# the ucs apache challange folder some challenge folder, i.e.:
mkdir -p /var/www/.well-known/acme-challenge/


Step 4 - Get a signed certificate.

Now that you have setup your server and generated all the needed files, run this script on your server with the permissions needed to write to the above folder and read your private account key and CSR.

# Run the script on your server
python /usr/local/bin/acme-tiny/acme_tiny.py --account-key /etc/univention/letsencrypt/account.key --csr /etc/univention/letsencrypt/domain.csr --acme-dir /var/www/.well-known/acme-challenge/ > /etc/univention/letsencrypt/signed_chain.crt


Step 5 - Installation of the certificate: configuration of UCS and Apache univention-saml.conf.

Now we are almost ready to go. Some more steps need to be done, to get things working.

# Download the letsencrypt CA certificate 
wget -c https://letsencrypt.org/certs/lets-encrypt-x3-cross-signed.pem.txt -O letsencryptCA.pem

Make sure, your idp-server is set properly:

ucr search umc/saml/idp-server
umc/saml/idp-server: https://ucs-sso.domain.example/simplesamlphp/saml2/idp/metadata.php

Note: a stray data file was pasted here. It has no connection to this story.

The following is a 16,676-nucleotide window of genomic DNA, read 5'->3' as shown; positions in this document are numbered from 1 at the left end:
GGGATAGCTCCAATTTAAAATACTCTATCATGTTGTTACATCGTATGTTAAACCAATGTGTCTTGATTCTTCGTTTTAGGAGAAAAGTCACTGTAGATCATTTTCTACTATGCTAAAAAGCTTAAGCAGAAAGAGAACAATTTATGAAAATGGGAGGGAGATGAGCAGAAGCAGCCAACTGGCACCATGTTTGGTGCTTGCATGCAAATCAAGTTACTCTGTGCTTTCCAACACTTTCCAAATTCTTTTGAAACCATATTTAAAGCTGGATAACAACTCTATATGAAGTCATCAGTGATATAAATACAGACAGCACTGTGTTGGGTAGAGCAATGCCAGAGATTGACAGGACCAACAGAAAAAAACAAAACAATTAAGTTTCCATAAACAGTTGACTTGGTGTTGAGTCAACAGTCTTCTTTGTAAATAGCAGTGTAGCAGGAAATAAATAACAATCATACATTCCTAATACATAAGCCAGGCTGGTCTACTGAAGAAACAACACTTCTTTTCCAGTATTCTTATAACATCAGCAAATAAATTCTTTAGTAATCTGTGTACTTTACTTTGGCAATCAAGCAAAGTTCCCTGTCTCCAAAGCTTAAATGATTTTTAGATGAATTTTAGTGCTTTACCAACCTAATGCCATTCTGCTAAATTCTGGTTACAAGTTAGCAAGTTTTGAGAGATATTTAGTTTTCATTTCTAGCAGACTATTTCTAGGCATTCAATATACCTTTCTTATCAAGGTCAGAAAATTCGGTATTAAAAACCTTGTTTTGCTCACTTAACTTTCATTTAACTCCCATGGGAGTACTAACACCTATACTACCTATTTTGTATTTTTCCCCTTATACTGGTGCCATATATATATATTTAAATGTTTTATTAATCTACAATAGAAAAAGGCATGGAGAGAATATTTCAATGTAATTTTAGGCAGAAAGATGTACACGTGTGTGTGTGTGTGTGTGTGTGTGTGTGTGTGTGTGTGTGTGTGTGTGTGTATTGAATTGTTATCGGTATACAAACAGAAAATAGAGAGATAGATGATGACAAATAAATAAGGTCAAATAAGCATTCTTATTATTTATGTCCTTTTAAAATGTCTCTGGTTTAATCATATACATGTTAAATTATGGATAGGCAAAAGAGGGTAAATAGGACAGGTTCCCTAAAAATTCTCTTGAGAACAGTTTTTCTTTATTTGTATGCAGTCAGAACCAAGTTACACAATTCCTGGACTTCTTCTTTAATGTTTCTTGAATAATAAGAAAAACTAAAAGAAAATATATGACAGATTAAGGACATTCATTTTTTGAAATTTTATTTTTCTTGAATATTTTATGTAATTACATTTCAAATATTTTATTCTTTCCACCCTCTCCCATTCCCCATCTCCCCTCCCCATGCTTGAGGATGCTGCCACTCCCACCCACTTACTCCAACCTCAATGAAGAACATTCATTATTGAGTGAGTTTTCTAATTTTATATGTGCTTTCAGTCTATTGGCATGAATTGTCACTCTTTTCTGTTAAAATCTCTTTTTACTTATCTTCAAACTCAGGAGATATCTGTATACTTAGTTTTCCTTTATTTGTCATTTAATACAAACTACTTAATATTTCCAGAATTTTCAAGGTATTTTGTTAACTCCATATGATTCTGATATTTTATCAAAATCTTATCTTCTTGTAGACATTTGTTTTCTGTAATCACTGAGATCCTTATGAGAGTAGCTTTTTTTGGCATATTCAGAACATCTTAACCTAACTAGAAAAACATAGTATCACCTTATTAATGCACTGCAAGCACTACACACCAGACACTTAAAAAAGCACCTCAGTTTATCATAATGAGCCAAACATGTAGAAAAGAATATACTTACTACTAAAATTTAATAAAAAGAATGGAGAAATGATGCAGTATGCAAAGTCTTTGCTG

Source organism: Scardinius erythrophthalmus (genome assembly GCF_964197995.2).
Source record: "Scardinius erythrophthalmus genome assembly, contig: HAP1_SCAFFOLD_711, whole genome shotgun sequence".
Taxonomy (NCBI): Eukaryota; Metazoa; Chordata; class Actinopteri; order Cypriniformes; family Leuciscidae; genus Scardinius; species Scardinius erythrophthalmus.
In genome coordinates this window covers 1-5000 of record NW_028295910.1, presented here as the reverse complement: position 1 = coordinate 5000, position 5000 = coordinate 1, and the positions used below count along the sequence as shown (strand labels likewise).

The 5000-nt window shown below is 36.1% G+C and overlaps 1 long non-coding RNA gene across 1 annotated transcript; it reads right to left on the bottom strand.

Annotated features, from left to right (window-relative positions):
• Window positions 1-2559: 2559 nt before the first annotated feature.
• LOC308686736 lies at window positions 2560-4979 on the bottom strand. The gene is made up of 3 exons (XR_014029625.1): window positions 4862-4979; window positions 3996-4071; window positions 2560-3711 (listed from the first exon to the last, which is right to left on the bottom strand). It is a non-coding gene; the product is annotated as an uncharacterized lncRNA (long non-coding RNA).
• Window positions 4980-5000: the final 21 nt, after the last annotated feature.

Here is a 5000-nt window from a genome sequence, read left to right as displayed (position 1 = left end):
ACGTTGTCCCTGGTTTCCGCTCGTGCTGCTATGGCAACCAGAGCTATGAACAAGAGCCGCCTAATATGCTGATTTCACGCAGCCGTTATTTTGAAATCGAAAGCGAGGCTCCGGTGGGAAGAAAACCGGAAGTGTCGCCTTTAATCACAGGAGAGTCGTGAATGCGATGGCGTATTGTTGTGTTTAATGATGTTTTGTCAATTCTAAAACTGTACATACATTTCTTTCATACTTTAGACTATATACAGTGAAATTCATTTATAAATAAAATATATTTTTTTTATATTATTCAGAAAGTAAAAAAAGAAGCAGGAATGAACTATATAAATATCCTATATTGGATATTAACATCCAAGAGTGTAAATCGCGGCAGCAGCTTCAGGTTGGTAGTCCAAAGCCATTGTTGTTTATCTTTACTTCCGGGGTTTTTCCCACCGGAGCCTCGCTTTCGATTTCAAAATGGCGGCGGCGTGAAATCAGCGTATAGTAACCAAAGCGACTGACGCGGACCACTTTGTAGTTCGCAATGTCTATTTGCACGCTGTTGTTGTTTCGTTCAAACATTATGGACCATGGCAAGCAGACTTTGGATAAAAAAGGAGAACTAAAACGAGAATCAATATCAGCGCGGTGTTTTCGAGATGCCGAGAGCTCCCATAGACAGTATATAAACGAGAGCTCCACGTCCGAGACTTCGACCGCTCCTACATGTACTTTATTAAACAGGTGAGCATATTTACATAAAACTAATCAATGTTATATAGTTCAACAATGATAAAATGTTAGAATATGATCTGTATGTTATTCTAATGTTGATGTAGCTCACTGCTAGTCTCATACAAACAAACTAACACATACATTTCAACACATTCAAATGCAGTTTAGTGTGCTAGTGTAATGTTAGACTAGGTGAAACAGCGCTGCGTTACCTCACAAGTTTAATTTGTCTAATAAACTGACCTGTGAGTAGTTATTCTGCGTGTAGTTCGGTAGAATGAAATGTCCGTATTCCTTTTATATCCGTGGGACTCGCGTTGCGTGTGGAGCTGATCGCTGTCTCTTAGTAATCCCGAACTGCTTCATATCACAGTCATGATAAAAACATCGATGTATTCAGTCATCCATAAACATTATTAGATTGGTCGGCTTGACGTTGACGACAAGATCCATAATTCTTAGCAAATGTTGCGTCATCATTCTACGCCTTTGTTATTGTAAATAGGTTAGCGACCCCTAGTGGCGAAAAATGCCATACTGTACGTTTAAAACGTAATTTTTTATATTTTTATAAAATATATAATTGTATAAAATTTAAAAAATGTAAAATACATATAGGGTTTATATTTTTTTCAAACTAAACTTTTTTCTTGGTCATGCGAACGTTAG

To configure the univention-saml.conf by the help of the UCR variables:

# set the UCR variables ...
ucr set saml/apache2/ssl/ca: /etc/univention/letsencrypt/letsencryptCA.pem
ucr set saml/apache2/ssl/certificate: /etc/univention/letsencrypt/signed_chain.crt
ucr set saml/apache2/ssl/key: /etc/univention/letsencrypt/domain.key

# ... and reload apache2.service
systemctl reload apache2.service

The univention-saml.conf should now look like this (extract):

<VirtualHost *:443>
        IncludeOptional /etc/apache2/sso-vhost.conf.d/*.conf
        SSLEngine on
        SSLProxyEngine on
        ServerName ucs-sso.domain.example
        SSLCertificateFile /etc/univention/letsencrypt/signed_chain.crt
        SSLCertificateKeyFile /etc/univention/letsencrypt/domain.key
        SSLCACertificateFile /etc/univention/letsencrypt/letsencryptCA.pem

        DocumentRoot /var/www/
        RedirectMatch ^/$ /simplesamlphp/

        ScriptAlias /saml-bin /var/www/saml
        SuexecUserGroup samlcgi samlcgi

        # simplesamlphp uses this header to decide which idp config to use.
        # This decision is case sensitive. Setting the HOST header here, ensures the right case.
        RequestHeader set HOST ucs-sso.domain.example

        RewriteEngine on
        RewriteCond %{HTTP:Authorization}  !^$
        RewriteRule .* - [E=HTTP_AUTHORIZATION:%{HTTP:Authorization},L]